In a liquid crystal cell of VA mode, rod-like liquid crystal molecules are essentially vertically aligned while voltage is not applied. The liquid crystal cell of VA mode include some types: (1) a liquid crystal cell of VA mode in a narrow sense (described in Japanese Patent Provisional Publication No. 2(1990)-176625 and Japanese Patent Publication No. 7(1995)-69536), in which rod-like liquid crystal molecules are essentially vertically aligned while voltage is not applied, and the molecules are essentially horizontally aligned while voltage is applied; (2) a liquid crystal cell of MVA mode (described in SID97, Digest of tech. Papers, 28(1997), 845; SID99, Digest of tech. Papers, 30(1999), 206; and Japanese Patent Provisional Publication No. 11(1999)-258605), in which the VA mode is modified to be multi-domain type so as to enlarge the viewing angle), a cell of SURVAIVAL mode (described in “monthly Display (written in Japanese)”, 6(1999), No. 3, pp. 14), a cell of PVA mode (described in Asia Display 98, Proc. of the 18th Inter. Display res. Conf., Papers, (1998), pp. 383), a cell of Para-A mode (presented in LCD/PDP International '99), a cell of DDVA mode (described in SID98, Digest of tech. Papers, 29(1998), 838), a cell of EOC mode (described in SID98, Digest of tech. Papers, 29(1998), 319), a cell of PSHA mode (described in SID98, Digest of tech. Papers, 29(1998), 1081), a cell of RFFMH mode (described in Asia Display 98, Proc. of the 18th Inter. Display res. Conf., Papers, (1998), pp. 375), and a cell of HMD mode (described in SID98, Digest of tech. Papers, 29(1998), 702); and (3) a liquid crystal cell of n-ASM mode (described in IWD '98, Proc. of the 5th Inter. Display Workshop Papers, (1998), pp. 143), in which rod-like liquid crystal molecules are essentially vertically aligned while voltage is not applied, and the molecules are essentially oriented in twisted multi-domain alignment while voltage is applied.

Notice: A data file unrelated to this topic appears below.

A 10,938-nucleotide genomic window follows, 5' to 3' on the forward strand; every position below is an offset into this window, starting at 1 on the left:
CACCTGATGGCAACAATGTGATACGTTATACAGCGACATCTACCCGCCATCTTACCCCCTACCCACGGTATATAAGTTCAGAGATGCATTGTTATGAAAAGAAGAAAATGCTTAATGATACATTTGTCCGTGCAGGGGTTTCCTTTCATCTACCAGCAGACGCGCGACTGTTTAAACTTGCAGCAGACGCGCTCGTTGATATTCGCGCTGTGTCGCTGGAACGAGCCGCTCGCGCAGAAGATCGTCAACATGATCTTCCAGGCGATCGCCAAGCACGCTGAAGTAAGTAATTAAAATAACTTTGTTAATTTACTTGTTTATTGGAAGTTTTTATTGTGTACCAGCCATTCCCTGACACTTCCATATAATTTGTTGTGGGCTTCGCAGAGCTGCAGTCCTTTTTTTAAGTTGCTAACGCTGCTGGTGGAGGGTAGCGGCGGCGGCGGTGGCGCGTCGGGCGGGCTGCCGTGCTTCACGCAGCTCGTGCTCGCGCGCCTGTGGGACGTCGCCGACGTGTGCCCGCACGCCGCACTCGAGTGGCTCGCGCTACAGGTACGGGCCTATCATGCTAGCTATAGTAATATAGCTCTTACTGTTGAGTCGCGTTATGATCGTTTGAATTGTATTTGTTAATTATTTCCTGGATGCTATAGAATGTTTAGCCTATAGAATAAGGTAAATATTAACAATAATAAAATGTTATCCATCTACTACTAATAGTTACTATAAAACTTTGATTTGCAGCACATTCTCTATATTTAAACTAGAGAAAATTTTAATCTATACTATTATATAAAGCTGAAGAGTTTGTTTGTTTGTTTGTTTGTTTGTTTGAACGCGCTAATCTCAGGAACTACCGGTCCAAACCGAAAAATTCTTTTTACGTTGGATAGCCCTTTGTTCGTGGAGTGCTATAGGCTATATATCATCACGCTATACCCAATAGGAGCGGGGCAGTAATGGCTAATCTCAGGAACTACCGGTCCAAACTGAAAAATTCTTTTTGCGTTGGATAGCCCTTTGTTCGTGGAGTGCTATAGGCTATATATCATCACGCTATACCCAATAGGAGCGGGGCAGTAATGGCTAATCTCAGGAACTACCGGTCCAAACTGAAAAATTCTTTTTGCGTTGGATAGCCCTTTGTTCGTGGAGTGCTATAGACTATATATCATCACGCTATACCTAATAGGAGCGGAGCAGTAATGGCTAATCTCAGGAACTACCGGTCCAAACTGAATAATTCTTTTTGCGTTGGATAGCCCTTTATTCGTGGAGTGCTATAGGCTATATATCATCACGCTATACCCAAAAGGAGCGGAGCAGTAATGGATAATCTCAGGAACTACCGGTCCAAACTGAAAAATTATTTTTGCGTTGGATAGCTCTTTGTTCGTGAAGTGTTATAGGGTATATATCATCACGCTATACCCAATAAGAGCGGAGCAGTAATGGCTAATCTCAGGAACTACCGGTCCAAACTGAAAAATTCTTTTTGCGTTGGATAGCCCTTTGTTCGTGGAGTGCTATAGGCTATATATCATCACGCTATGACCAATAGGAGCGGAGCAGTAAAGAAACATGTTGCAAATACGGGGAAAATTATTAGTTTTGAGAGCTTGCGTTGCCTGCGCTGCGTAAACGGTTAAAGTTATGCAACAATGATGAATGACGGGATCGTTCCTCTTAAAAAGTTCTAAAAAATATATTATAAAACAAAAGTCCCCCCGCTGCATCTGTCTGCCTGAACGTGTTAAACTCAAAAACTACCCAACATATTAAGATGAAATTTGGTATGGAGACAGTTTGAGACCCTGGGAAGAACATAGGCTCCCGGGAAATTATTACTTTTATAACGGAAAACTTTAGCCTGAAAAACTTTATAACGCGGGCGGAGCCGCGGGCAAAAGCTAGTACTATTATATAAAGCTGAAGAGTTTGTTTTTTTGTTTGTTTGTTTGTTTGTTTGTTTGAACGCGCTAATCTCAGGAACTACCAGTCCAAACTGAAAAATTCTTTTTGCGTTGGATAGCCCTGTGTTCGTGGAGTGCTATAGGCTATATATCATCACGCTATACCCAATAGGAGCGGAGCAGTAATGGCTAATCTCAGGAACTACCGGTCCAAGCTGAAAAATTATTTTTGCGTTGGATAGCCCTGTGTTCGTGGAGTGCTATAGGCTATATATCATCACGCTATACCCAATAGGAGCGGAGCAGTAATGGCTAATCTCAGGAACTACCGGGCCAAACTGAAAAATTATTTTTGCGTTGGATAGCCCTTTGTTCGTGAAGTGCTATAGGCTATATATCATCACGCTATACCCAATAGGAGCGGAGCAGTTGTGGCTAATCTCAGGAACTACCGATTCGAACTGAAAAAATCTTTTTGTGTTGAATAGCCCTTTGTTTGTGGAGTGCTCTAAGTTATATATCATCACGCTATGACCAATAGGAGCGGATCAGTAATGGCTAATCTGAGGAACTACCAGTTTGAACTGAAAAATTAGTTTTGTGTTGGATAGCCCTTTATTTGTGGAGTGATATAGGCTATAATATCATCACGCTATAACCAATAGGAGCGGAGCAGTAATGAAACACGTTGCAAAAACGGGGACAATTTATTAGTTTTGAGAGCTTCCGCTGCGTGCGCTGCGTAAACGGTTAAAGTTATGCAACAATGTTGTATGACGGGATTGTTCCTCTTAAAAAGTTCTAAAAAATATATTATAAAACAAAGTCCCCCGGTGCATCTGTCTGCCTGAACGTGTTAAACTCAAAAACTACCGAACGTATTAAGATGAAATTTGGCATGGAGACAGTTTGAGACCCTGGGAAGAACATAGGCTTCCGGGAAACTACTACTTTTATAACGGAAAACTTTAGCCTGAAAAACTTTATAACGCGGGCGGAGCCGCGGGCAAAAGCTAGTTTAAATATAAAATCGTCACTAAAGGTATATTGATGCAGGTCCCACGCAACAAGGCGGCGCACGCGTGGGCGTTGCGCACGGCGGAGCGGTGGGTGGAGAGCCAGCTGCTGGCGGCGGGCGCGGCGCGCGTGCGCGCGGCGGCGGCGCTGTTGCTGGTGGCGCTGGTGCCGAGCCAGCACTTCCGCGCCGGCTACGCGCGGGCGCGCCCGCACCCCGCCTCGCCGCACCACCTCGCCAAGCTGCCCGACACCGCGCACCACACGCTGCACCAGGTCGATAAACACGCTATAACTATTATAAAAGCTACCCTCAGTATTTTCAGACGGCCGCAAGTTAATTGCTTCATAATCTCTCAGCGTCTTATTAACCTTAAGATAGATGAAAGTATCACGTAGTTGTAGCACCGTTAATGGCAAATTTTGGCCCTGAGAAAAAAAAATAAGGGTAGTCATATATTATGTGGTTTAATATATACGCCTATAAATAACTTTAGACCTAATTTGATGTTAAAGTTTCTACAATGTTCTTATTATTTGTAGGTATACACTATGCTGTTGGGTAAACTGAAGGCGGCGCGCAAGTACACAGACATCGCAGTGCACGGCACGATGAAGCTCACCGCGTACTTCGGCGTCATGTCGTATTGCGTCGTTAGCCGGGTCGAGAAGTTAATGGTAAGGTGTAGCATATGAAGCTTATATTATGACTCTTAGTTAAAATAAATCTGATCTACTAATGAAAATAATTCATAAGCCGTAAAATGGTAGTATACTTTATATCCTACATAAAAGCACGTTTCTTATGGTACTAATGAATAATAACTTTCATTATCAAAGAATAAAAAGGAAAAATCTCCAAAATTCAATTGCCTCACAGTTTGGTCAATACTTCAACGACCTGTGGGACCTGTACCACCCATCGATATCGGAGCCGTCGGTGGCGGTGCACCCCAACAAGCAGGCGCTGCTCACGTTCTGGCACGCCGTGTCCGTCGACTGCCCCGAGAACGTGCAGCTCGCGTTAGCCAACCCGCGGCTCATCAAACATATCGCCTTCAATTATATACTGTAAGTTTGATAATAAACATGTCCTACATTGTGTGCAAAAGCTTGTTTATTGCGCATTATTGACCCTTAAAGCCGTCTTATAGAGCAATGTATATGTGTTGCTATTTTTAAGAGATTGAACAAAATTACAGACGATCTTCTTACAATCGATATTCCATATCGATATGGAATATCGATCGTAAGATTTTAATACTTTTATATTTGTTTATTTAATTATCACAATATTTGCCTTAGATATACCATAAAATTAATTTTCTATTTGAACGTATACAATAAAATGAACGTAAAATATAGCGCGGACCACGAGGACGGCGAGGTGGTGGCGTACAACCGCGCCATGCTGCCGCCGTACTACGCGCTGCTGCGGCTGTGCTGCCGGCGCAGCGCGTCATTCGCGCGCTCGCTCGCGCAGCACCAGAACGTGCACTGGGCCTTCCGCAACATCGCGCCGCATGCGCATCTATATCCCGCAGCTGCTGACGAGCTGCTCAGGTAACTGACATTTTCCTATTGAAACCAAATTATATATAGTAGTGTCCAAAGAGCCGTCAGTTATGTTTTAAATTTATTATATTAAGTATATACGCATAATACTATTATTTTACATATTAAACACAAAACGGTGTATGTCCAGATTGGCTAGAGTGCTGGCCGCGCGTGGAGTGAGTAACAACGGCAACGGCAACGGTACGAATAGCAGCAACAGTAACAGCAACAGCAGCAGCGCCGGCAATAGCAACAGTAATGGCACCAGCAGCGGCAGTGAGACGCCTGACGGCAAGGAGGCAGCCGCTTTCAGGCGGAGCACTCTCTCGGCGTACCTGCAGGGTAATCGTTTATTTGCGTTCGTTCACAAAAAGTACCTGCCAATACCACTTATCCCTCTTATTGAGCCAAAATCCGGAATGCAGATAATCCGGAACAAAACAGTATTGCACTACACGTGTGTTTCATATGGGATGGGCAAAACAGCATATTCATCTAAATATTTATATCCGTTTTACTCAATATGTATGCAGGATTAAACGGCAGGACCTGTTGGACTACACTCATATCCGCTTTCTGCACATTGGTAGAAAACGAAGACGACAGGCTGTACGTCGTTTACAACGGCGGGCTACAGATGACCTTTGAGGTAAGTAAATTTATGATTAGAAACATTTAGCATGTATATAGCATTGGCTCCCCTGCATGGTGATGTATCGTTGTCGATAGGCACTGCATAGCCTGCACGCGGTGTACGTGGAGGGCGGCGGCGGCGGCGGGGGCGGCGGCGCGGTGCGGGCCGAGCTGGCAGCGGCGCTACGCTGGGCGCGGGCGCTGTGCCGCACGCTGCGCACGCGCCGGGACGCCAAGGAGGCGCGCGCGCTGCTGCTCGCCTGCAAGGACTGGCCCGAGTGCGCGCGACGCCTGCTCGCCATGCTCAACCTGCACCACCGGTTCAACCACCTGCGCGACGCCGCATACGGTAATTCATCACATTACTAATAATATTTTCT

In a liquid crystal cell of TN mode, rod-like liquid crystal molecules are essentially horizontally aligned while voltage is not applied, and oriented in a twisted alignment with a twisted angle of 60 to 120°. The liquid crystal cell of TN mode is widely used in color TFT liquid crystal displays, and hence is described in many publications.

(Liquid Crystal Display of Reflection Type)

FIG. 1 schematically shows the basic structure of a liquid crystal display of reflection type.

The display shown in FIG. 1 comprises a lower substrate (1), a reflective electrode (2), a lower orientation layer (3), a liquid crystal layer (4), an upper orientation layer (5), a transparent electrode (6), an upper substrate (7), a λ/4 plate (8) and a polarizing membrane (9), piled up in this order.

A combination of the lower substrate (1) and the reflective electrode (2) constitutes a reflection board. A combination of the lower orientation layer (3) to the upper orientation layer (5) constitutes a liquid crystal cell. The λ/4 plate (8) may be placed at any position between the reflection board and the polarizing membrane (9).

For displaying a color image, a color filter layer is additionally provided. The color filter is preferably placed between the reflective electrode (2) and the lower orientation layer (3), or between the upper orientation layer (5) and the transparent electrode (6).